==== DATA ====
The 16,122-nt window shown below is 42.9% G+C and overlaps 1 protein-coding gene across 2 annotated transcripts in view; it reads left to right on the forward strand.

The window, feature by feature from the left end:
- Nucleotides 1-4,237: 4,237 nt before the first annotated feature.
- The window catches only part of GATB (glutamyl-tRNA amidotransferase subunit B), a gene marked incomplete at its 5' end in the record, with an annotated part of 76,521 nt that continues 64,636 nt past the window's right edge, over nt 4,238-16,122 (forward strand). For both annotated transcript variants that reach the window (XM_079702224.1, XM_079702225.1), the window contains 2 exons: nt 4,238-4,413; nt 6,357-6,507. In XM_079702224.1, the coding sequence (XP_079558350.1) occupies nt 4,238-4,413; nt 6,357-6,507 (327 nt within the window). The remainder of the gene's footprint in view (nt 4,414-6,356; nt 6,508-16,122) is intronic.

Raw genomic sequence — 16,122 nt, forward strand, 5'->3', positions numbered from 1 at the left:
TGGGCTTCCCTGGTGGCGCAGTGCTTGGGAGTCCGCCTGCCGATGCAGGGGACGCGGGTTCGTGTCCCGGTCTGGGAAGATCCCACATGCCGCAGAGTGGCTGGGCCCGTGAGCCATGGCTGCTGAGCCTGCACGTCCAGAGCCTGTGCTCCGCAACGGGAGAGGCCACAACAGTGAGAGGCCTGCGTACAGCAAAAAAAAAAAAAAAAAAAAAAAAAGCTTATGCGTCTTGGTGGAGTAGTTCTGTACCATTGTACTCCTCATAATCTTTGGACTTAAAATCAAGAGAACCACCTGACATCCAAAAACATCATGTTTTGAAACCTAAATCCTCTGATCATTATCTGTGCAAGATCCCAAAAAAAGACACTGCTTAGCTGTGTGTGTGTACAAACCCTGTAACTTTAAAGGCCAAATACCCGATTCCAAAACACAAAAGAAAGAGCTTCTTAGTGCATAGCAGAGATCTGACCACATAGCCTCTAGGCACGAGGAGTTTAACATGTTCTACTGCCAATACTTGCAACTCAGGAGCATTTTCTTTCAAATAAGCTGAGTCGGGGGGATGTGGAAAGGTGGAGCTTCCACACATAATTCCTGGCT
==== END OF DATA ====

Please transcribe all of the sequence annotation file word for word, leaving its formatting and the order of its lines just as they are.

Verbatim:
The 16,122-nt window shown below is 42.9% G+C and overlaps 1 protein-coding gene across 2 annotated transcripts in view; it reads left to right on the forward strand.

The window, feature by feature from the left end:
- Nucleotides 1-4,237: 4,237 nt before the first annotated feature.
- The window catches only part of GATB (glutamyl-tRNA amidotransferase subunit B), a gene marked incomplete at its 5' end in the record, with an annotated part of 76,521 nt that continues 64,636 nt past the window's right edge, over nt 4,238-16,122 (forward strand). For both annotated transcript variants that reach the window (XM_079702224.1, XM_079702225.1), the window contains 2 exons: nt 4,238-4,413; nt 6,357-6,507. In XM_079702224.1, the coding sequence (XP_079558350.1) occupies nt 4,238-4,413; nt 6,357-6,507 (327 nt within the window). The remainder of the gene's footprint in view (nt 4,414-6,356; nt 6,508-16,122) is intronic.

Raw genomic sequence — 16,122 nt, forward strand, 5'->3', positions numbered from 1 at the left:
TGGGCTTCCCTGGTGGCGCAGTGCTTGGGAGTCCGCCTGCCGATGCAGGGGACGCGGGTTCGTGTCCCGGTCTGGGAAGATCCCACATGCCGCAGAGTGGCTGGGCCCGTGAGCCATGGCTGCTGAGCCTGCACGTCCAGAGCCTGTGCTCCGCAACGGGAGAGGCCACAACAGTGAGAGGCCTGCGTACAGCAAAAAAAAAAAAAAAAAAAAAAAAAGCTTATGCGTCTTGGTGGAGTAGTTCTGTACCATTGTACTCCTCATAATCTTTGGACTTAAAATCAAGAGAACCACCTGACATCCAAAAACATCATGTTTTGAAACCTAAATCCTCTGATCATTATCTGTGCAAGATCCCAAAAAAAGACACTGCTTAGCTGTGTGTGTGTACAAACCCTGTAACTTTAAAGGCCAAATACCCGATTCCAAAACACAAAAGAAAGAGCTTCTTAGTGCATAGCAGAGATCTGACCACATAGCCTCTAGGCACGAGGAGTTTAACATGTTCTACTGCCAATACTTGCAACTCAGGAGCATTTTCTTTCAAATAAGCTGAGTCGGGGGGATGTGGAAAGGTGGAGCTTCCACACATAATTCCTGGCT